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I am trying to forecast electricity consumption in GWh for 2 years ahead (from June 2013 ahead), using R (the forecast package). For that purpose, I tried regression with ARIMA errors. I fitted the model using the auto.arima function, and I used the following variables in the xreg argument in the forecast.Arima function:

- Heating and Cooling Degree Days,
- Dummies for all 12 months and
- Moving holidays dummies (Easter and Ramadan)

I have several questions regarding the model:

1) Is it correct to use all 12 dummies for monthly seasonality, since when I tried to include 11, the function returned error. The Auto.arima function returned the model ARIMA(0,1,2)

2)The model returned the following coefficients (I won't specify all of them as there are too many coefficients):

ma1      ma2     HDD     CDD   January  February  March     April
-0.52 -0.16      0.27    0.12  525.84   475.13    472.57    399.01

I am trying to determine the influence of the temperature component over electricity load. In percentages, (interpreting the coefficients just as with the usual regression) the temperature components (HDD+CDD) account for 11,3% of the electricity consumption. Isn't this too little, considering the fact that the electricity consumption is mostly influenced by the weather component? On the other hand, taking look at the dummies' coefficients, it turns out that the seasonality accounts for the greater part of the load. Why is this? Is the model completely incorrect?

I tried linear regression, and the temperature component accounts for 20%, but it is still a low percentage. Why is this?

3) I am obviously making some mistakes in the use of forecast.Arima or the plot function parameters since when I plot the forecasts, I get a picture of the original time series which is continued (merged) with the forecasts for the whole time series period (from 2004 until 2015). I don't know how to explain this better, I tried to paste the picture, but it seems I cannot paste pictures here.

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  • $\begingroup$ If you upload your plot image(s) somewhere (I suggest imgur.com, since that's what is used here), and give the link (url) in your post, someone will put it in your post for you. $\endgroup$ – Glen_b Jun 2 '13 at 11:10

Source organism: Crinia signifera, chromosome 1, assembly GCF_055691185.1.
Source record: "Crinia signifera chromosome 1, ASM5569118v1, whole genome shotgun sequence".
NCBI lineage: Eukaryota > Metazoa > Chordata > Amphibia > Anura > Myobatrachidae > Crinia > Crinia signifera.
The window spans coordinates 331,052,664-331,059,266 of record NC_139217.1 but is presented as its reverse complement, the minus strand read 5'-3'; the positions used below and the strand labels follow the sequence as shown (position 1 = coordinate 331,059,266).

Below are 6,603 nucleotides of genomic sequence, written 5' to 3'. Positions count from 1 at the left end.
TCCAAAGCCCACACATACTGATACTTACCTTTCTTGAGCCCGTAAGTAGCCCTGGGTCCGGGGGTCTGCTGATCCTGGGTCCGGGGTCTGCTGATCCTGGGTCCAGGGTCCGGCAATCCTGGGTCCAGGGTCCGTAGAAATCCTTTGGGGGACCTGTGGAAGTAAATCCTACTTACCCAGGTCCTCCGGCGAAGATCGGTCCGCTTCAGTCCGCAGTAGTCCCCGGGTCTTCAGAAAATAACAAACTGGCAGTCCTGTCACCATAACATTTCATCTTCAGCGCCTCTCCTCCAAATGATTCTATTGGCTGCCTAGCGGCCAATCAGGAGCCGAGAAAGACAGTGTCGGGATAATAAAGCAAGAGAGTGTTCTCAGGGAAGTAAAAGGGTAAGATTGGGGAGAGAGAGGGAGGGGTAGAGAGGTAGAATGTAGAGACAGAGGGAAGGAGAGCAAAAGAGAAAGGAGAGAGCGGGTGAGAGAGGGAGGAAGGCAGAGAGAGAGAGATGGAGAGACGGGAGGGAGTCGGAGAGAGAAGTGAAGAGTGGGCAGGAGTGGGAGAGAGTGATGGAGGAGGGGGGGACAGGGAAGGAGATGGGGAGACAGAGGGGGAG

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    $\begingroup$ if you consider the seasonal cycle (one dummy variable for each month) you'll "mask" the influence of temperature, because it is already 'contained' into the dummy variables. I suggest you to use only one dummy variable for August, to model the industrial closure. That's a common approach, in order to underline the weather influence on electricity demand. $\endgroup$ – Matteo De Felice Jun 2 '13 at 14:47
  • $\begingroup$ @MatteoDeFelice i tried with excluding the monthly dummy variables, and include only the moving holiday dummy variables, but then the overall forecasted annual load shape is distorted and does not even approximately resemble the annual load shape usually observed during the for the previous 6 years. With such model definition, auto.arima returns ARIMA (0,1,1)(0,0,2), and the weather components contributes with 18%, which is still low percentage. $\endgroup$ – Mari Jun 2 '13 at 15:20
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  1. In any regression model, including a regression with ARMA errors, you must specify one less dummy variable than the number of categories. Intuitively, this is because if you know the value of 11 monthly dummy variables, then you know the value of the 12th. So it provides no new information.

  2. There are two problems here. First, seasonality is confounded with the weather, so you cannot separate out their effects. Second, it is not possible to allocate a percentage contribution from each predictor unless the predictors are all orthogonal.

  3. The plotting method for forecast objects shows the historical data and the forecasts along with prediction intervals. Look at the help file to see how to modify the plot to your own purposes.

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  • $\begingroup$ Thank you very much Mr. Hyndman!...I am total beginner in the field of forecasting and i started studying forecasting recently, and i am currently trying to understand how regression with arima errors works. Talking about the interpretation of the weather component regression coefficients of this model, what would be the appropriate and correct approach to emphasize the weather impact over electricity load? I searched literature on such models, but i haven't found one that is clearly interpreting the coefficients related to such issue, except some general reference to their values $\endgroup$ – Mari Jun 3 '13 at 18:43
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    $\begingroup$ Try reading otexts.com/fpp/9/1 $\endgroup$ – Rob Hyndman Jun 3 '13 at 23:34
  • $\begingroup$ Thank you very much Professor Hyndman! I have already read that in details, and it had helped me a lot, especially as a beginner...in fact I wouldn't have started studying forecasting if i didn't found your online book, as well as the one named little book of r for time series analysis. Anyway, I just asked for more detailed reasoning, if possible, regarding the weather component since i am not able to emphasize the effect of the weather component. $\endgroup$ – Mari Jun 4 '13 at 12:13

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